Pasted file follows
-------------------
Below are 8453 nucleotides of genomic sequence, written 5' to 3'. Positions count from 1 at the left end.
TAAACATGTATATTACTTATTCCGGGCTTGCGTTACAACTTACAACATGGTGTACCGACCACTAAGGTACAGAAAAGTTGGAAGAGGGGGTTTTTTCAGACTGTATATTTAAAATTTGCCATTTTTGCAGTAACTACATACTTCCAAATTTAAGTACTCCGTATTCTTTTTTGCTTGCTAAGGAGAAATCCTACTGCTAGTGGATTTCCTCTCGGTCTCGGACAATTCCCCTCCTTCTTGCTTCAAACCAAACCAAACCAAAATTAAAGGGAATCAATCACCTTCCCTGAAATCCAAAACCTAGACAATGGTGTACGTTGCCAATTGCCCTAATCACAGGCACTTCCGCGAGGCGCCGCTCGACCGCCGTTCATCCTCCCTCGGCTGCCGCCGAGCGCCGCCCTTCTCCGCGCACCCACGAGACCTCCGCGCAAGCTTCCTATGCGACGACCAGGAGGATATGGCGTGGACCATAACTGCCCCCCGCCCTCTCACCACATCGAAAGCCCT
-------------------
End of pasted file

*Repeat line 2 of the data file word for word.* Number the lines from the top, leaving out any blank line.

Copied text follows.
TAAACATGTATATTACTTATTCCGGGCTTGCGTTACAACTTACAACATGGTGTACCGACCACTAAGGTACAGAAAAGTTGGAAGAGGGGGTTTTTTCAGACTGTATATTTAAAATTTGCCATTTTTGCAGTAACTACATACTTCCAAATTTAAGTACTCCGTATTCTTTTTTGCTTGCTAAGGAGAAATCCTACTGCTAGTGGATTTCCTCTCGGTCTCGGACAATTCCCCTCCTTCTTGCTTCAAACCAAACCAAACCAAAATTAAAGGGAATCAATCACCTTCCCTGAAATCCAAAACCTAGACAATGGTGTACGTTGCCAATTGCCCTAATCACAGGCACTTCCGCGAGGCGCCGCTCGACCGCCGTTCATCCTCCCTCGGCTGCCGCCGAGCGCCGCCCTTCTCCGCGCACCCACGAGACCTCCGCGCAAGCTTCCTATGCGACGACCAGGAGGATATGGCGTGGACCATAACTGCCCCCCGCCCTCTCACCACATCGAAAGCCCT